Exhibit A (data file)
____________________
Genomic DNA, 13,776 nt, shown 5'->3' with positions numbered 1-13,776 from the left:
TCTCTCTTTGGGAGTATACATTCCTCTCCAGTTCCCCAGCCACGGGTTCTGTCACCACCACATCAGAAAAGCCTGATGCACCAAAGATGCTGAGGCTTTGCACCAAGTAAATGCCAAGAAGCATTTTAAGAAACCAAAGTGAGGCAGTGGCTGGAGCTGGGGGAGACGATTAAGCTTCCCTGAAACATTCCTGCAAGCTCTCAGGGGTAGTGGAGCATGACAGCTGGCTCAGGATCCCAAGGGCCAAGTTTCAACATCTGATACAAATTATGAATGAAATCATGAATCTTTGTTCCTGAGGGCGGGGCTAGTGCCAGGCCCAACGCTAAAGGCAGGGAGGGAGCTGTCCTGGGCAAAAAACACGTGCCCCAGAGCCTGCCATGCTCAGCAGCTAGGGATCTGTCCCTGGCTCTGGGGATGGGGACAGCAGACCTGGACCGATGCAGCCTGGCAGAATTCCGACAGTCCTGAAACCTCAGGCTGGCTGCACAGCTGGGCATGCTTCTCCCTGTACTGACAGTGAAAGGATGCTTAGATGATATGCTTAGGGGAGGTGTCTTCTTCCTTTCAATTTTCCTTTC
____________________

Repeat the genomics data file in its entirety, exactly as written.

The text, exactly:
Genomic DNA, 13,776 nt, shown 5'->3' with positions numbered 1-13,776 from the left:
TCTCTCTTTGGGAGTATACATTCCTCTCCAGTTCCCCAGCCACGGGTTCTGTCACCACCACATCAGAAAAGCCTGATGCACCAAAGATGCTGAGGCTTTGCACCAAGTAAATGCCAAGAAGCATTTTAAGAAACCAAAGTGAGGCAGTGGCTGGAGCTGGGGGAGACGATTAAGCTTCCCTGAAACATTCCTGCAAGCTCTCAGGGGTAGTGGAGCATGACAGCTGGCTCAGGATCCCAAGGGCCAAGTTTCAACATCTGATACAAATTATGAATGAAATCATGAATCTTTGTTCCTGAGGGCGGGGCTAGTGCCAGGCCCAACGCTAAAGGCAGGGAGGGAGCTGTCCTGGGCAAAAAACACGTGCCCCAGAGCCTGCCATGCTCAGCAGCTAGGGATCTGTCCCTGGCTCTGGGGATGGGGACAGCAGACCTGGACCGATGCAGCCTGGCAGAATTCCGACAGTCCTGAAACCTCAGGCTGGCTGCACAGCTGGGCATGCTTCTCCCTGTACTGACAGTGAAAGGATGCTTAGATGATATGCTTAGGGGAGGTGTCTTCTTCCTTTCAATTTTCCTTTC